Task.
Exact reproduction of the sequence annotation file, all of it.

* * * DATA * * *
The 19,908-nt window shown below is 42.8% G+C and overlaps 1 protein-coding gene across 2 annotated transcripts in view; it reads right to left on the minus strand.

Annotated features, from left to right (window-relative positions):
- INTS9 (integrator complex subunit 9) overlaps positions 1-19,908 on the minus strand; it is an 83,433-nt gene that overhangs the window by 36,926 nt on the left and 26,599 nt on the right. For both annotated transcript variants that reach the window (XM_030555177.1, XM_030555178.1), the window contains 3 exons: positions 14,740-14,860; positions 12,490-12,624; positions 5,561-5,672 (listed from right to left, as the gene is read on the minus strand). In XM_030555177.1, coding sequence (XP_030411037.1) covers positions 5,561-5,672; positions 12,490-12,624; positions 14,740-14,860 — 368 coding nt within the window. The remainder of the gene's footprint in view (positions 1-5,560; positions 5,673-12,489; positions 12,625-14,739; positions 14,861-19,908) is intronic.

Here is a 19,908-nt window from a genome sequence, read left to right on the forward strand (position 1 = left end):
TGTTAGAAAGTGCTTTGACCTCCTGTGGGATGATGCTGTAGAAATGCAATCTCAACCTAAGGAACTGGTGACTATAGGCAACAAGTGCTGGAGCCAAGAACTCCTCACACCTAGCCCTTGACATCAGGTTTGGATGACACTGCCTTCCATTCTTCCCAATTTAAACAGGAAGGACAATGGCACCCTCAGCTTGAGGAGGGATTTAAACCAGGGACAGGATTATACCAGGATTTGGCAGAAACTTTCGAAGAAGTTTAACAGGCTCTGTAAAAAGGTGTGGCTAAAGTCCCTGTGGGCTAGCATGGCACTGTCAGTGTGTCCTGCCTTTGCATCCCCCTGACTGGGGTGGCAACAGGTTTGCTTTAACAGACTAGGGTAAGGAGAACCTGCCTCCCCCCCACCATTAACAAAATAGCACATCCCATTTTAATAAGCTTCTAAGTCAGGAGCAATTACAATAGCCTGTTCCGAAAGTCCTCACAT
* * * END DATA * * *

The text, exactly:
The 19,908-nt window shown below is 42.8% G+C and overlaps 1 protein-coding gene across 2 annotated transcripts in view; it reads right to left on the minus strand.

Annotated features, from left to right (window-relative positions):
- INTS9 (integrator complex subunit 9) overlaps positions 1-19,908 on the minus strand; it is an 83,433-nt gene that overhangs the window by 36,926 nt on the left and 26,599 nt on the right. For both annotated transcript variants that reach the window (XM_030555177.1, XM_030555178.1), the window contains 3 exons: positions 14,740-14,860; positions 12,490-12,624; positions 5,561-5,672 (listed from right to left, as the gene is read on the minus strand). In XM_030555177.1, coding sequence (XP_030411037.1) covers positions 5,561-5,672; positions 12,490-12,624; positions 14,740-14,860 — 368 coding nt within the window. The remainder of the gene's footprint in view (positions 1-5,560; positions 5,673-12,489; positions 12,625-14,739; positions 14,861-19,908) is intronic.

Here is a 19,908-nt window from a genome sequence, read left to right on the forward strand (position 1 = left end):
TGTTAGAAAGTGCTTTGACCTCCTGTGGGATGATGCTGTAGAAATGCAATCTCAACCTAAGGAACTGGTGACTATAGGCAACAAGTGCTGGAGCCAAGAACTCCTCACACCTAGCCCTTGACATCAGGTTTGGATGACACTGCCTTCCATTCTTCCCAATTTAAACAGGAAGGACAATGGCACCCTCAGCTTGAGGAGGGATTTAAACCAGGGACAGGATTATACCAGGATTTGGCAGAAACTTTCGAAGAAGTTTAACAGGCTCTGTAAAAAGGTGTGGCTAAAGTCCCTGTGGGCTAGCATGGCACTGTCAGTGTGTCCTGCCTTTGCATCCCCCTGACTGGGGTGGCAACAGGTTTGCTTTAACAGACTAGGGTAAGGAGAACCTGCCTCCCCCCCACCATTAACAAAATAGCACATCCCATTTTAATAAGCTTCTAAGTCAGGAGCAATTACAATAGCCTGTTCCGAAAGTCCTCACAT